# Find all $n\in\mathbb{Z^+}$ such that $3x^n+n(x+2)-3\ge nx^2$ for all $x\in\mathbb{R}$

Find all $$n\in\mathbb{Z^+}$$ such that $$3x^n+n(x+2)-3\ge nx^2$$ for all $$x\in\mathbb{R}$$

This question to me is tricky and I don't know where to start. I tried to substitute $$n$$ with multiple values like $$1$$ but I couldn't find a solution. For case $$n=1$$ I get that $$4x-1\ge x^2$$ which is not true for all $$x$$. The fact that $$x$$ can be any real value is troubling for me. I also tried to use induction to prove that some cases are incorrect but couldn't due to the fact that $$x$$ isn't a fixed value. Any help would be appreciated.

• Consider the min. value of both sides. It may be a simple approach. – NoChance Sep 28 '19 at 12:34

The solutions to your problem are the even values of $$n$$. Let $$f_n(x)=3x^n+n(x+2)-3-nx^2$$.

If $$n$$ is odd, then either $$n=1$$ in which case the leading monomial in $$f_n(x)$$ is $$-x^2$$, or $$n\geq 3$$ in which case the leading monomial in $$f_n(x)$$ is $$3x^n$$. In both cases, $$f(x)\to -\infty$$ when $$x\to -\infty$$ so $$f$$ cannot be nonnegative.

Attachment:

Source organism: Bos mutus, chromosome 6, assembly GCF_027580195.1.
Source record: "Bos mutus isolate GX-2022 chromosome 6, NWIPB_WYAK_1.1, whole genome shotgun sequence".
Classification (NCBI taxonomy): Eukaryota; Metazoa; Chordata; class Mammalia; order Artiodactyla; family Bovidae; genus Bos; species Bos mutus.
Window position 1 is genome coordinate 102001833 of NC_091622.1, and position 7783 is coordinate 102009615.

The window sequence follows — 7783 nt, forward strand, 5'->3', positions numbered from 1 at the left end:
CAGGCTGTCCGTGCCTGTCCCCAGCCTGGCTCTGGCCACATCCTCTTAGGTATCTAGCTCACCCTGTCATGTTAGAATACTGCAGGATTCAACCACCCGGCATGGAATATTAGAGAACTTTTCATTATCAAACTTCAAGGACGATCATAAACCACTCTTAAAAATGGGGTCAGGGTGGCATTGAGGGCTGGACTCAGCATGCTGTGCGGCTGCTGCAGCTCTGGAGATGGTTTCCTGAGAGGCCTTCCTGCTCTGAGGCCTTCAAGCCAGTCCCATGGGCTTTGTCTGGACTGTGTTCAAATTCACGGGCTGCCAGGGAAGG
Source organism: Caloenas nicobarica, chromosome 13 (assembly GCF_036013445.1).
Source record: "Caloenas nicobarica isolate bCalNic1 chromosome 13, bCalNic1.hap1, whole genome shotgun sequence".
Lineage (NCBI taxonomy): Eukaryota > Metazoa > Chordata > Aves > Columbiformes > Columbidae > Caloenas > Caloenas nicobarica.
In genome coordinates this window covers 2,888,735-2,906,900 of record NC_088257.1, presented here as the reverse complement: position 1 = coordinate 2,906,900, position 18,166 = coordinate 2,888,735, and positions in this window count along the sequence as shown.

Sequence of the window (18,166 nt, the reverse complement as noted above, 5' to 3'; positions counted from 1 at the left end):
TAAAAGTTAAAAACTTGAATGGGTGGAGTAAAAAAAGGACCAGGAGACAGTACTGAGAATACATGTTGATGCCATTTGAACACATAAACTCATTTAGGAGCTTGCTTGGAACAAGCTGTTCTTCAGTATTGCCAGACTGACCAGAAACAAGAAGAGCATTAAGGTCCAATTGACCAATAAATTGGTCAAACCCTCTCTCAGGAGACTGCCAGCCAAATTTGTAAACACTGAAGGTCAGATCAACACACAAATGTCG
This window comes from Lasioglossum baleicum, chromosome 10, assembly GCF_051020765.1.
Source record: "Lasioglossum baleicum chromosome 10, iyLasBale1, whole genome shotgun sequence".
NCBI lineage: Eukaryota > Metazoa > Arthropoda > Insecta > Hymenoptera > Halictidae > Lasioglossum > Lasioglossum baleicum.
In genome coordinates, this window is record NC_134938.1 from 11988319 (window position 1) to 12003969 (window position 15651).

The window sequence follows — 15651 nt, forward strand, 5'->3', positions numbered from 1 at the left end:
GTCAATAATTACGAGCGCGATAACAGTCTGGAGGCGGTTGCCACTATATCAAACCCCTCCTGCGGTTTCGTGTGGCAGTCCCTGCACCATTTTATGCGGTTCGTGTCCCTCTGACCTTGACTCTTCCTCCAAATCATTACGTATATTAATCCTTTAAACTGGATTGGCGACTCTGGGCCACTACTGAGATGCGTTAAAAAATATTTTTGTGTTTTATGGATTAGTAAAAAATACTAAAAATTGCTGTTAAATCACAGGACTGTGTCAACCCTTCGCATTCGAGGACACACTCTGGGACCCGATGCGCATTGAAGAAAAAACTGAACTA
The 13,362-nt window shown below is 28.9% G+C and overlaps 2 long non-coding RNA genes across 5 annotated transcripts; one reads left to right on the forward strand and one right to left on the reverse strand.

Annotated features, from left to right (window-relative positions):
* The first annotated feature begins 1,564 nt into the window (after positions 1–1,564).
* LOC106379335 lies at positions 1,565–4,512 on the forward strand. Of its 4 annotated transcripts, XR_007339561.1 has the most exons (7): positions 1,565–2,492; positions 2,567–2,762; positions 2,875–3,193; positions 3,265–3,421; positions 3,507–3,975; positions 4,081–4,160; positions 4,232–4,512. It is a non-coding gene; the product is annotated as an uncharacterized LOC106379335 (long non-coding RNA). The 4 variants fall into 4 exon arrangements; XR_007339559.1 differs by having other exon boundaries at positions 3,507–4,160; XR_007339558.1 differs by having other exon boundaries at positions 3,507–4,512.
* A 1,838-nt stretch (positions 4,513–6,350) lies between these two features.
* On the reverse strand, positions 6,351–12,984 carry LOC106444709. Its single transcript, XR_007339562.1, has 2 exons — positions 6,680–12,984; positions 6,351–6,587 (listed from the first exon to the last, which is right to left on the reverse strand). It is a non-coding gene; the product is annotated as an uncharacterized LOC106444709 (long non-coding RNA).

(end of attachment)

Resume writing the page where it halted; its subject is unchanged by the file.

So suppose now that $$n$$ is even. We will show that $$f_n(x) \geq 0$$. For $$n=2$$, $$f_2(x)=(x+1)^2 \geq 0$$. For $$n=4$$, $$f_4(x)=((x+1)^2)(3x^2-6x+5)\geq 0$$. So we may assume $$n\geq 6$$.

If $$x\leq -1$$, we can write $$x=-1-y$$ where $$y\geq 0$$, and then

$$\begin{array}{lcl} f_n(x) &=& f_n(-1-y) \\ &=& 3(1+y)^n +n(1-y)-3-n(1+y)^2 \\ &=& 3(1+y)^n -ny^2-3ny-3 \\ &=& 3(\sum_{j=0}^n \binom{n}{j}y^j)-ny^2-3ny-3 \\ &=& \frac{n}{2}(3(n-2)+1)y^2+3(\sum_{j=3}^n \binom{n}{j}y^j) \geq 0 \end{array}$$

If $$x\in [-1,2]$$, we have $$3(1+x^n) \geq 0 \geq n(x^2-x-2)$$ so $$f_n(x)\geq 0$$.

Finally, suppose that $$x\geq 2$$. We can then write $$x=2+z$$ with $$z\geq 0$$, and then

$$\begin{array}{lcl} f_n(x) &=& f_n(2+z) \\ &=& 3(2+z)^n +n(4+z)-3-n(2+z)^2 \\ &=& 3(2+z)^n -nz^2-3nz-3 \\ &=& 3(\sum_{j=0}^n \binom{n}{j}2^{n-j}y^j)-nz^2-3nz-3 \\ &=& 3(2^n-1)+3n(2^{n-1}-1)z+n((n-1)2^{n-3}-1)z^2+ 3(\sum_{j=3}^n \binom{n}{j}2^{n-j}y^j) \geq 0 \end{array}$$

This finishes the proof.

• This is a good proof. Minor note: one can simplify things slightly if one notes that when $n$ is even $f'_n(x)$ is positive when $x \geq 0$ so one only needs to look at $[-1,1]$ in the second case and don't need to look at the last interval at all. – JoshuaZ Sep 28 '19 at 12:36